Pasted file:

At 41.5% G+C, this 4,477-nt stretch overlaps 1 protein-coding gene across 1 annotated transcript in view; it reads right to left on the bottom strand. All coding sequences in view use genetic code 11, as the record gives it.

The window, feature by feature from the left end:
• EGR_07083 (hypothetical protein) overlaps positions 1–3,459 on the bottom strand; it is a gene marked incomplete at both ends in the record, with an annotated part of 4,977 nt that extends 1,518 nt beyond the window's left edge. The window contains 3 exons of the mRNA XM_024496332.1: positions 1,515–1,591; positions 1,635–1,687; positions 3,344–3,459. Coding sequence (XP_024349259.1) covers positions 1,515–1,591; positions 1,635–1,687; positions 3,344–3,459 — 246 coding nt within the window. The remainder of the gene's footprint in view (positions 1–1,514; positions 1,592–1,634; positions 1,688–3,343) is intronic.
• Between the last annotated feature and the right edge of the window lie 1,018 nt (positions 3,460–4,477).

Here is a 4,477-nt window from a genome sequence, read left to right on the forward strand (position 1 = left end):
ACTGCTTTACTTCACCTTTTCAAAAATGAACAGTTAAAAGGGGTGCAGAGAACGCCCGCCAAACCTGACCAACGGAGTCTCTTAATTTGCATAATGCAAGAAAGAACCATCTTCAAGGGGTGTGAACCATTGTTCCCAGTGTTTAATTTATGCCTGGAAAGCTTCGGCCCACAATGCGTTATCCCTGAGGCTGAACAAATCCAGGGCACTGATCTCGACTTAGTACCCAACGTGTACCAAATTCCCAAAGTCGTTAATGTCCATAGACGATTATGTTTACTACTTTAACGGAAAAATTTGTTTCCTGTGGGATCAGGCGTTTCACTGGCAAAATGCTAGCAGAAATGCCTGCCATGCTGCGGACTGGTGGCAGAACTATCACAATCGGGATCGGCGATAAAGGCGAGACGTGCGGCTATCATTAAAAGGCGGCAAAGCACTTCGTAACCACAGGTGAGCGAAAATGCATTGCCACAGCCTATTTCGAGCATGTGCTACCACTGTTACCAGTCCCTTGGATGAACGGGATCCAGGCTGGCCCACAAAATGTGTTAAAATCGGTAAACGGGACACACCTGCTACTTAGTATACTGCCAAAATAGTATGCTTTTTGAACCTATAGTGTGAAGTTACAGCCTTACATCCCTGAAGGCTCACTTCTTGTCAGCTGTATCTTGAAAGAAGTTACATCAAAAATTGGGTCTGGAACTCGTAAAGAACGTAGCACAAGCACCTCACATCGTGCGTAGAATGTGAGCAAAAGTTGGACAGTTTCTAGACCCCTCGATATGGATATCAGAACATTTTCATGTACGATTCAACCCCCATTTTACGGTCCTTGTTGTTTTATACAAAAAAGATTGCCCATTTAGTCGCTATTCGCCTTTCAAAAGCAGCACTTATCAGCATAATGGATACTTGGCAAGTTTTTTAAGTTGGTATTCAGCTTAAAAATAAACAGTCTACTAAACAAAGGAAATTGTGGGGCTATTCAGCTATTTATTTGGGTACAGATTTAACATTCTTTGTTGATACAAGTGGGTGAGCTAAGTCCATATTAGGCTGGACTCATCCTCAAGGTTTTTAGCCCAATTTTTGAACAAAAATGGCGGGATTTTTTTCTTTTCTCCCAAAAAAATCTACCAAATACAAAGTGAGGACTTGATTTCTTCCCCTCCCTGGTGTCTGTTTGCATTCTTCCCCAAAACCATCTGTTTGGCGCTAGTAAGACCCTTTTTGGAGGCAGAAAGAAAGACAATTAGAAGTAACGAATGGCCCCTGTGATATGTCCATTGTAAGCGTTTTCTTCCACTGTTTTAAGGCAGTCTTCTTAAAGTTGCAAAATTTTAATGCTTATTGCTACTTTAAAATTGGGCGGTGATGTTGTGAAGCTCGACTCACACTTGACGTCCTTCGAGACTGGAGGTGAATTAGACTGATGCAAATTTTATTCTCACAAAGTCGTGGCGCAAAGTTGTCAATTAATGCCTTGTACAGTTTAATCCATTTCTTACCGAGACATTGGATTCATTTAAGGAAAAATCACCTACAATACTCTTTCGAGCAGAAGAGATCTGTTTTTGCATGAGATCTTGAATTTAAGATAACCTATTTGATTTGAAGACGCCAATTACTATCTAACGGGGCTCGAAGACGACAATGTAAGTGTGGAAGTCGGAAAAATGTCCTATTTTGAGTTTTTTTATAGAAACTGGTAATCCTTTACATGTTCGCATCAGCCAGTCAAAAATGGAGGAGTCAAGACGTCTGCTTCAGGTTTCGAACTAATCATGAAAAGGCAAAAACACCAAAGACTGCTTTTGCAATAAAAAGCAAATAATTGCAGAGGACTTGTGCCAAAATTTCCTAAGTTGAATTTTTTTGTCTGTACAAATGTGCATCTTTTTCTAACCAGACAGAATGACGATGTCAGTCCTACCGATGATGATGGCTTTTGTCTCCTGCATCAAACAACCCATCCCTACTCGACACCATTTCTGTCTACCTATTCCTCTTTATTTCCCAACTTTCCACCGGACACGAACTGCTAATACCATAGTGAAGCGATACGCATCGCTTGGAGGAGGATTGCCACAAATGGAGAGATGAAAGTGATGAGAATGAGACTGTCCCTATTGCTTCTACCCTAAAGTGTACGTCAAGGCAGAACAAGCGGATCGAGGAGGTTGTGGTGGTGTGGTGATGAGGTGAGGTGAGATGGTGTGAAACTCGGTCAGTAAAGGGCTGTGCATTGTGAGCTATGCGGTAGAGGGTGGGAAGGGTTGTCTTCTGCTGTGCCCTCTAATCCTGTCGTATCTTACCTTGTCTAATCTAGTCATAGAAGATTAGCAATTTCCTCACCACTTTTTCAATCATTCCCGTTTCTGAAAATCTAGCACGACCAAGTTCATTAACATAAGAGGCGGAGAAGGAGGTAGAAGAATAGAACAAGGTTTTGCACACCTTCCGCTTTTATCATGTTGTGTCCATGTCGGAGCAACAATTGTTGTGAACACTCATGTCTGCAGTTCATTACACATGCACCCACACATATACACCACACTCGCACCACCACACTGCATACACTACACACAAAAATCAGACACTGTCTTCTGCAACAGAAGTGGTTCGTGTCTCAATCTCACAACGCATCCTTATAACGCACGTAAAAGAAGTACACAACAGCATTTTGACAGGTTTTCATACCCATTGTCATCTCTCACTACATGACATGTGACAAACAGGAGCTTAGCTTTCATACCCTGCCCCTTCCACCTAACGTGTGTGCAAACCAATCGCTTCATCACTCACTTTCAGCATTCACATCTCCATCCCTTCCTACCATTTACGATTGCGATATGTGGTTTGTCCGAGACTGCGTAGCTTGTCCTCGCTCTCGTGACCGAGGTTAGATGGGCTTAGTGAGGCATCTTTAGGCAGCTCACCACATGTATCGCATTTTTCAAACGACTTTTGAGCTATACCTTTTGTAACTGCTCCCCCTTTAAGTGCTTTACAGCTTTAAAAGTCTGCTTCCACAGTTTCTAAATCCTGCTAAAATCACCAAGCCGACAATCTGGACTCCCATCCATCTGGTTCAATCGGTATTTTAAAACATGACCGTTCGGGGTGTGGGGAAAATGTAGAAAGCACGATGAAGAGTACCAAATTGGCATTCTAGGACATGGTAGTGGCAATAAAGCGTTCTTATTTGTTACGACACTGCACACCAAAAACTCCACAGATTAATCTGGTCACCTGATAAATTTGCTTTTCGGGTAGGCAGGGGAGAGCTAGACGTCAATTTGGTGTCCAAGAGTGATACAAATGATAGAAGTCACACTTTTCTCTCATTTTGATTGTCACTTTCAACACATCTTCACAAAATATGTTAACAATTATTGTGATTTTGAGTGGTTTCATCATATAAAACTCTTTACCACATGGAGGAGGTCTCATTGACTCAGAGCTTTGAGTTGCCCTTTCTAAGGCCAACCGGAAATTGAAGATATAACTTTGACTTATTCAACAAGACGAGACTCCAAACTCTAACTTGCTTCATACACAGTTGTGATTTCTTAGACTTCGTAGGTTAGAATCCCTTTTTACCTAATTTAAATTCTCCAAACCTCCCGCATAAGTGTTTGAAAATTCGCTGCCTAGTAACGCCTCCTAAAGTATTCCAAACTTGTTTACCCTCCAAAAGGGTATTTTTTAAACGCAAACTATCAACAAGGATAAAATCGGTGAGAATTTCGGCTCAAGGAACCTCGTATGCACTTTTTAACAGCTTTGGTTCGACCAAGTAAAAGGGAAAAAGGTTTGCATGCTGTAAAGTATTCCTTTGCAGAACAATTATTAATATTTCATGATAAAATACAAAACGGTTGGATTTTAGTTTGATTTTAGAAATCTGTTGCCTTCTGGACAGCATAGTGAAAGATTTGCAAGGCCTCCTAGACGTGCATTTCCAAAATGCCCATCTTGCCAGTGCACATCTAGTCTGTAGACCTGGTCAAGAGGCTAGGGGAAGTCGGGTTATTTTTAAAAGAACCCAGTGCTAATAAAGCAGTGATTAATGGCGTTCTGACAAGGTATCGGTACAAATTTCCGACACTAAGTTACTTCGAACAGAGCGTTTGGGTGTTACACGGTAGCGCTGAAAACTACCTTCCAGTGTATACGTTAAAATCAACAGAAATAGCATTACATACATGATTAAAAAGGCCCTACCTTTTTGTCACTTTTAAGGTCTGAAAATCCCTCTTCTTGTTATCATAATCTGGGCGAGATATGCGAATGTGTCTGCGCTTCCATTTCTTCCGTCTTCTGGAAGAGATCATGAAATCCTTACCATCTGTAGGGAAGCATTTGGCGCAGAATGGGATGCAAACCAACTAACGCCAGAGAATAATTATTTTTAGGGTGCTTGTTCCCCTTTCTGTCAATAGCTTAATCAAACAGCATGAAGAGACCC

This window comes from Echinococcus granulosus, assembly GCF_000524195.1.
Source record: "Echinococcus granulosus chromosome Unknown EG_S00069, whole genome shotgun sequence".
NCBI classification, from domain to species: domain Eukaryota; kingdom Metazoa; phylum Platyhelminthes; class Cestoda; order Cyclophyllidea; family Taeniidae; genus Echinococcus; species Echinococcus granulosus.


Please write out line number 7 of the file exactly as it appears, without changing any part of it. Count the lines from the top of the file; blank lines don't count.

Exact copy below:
This window comes from Echinococcus granulosus, assembly GCF_000524195.1.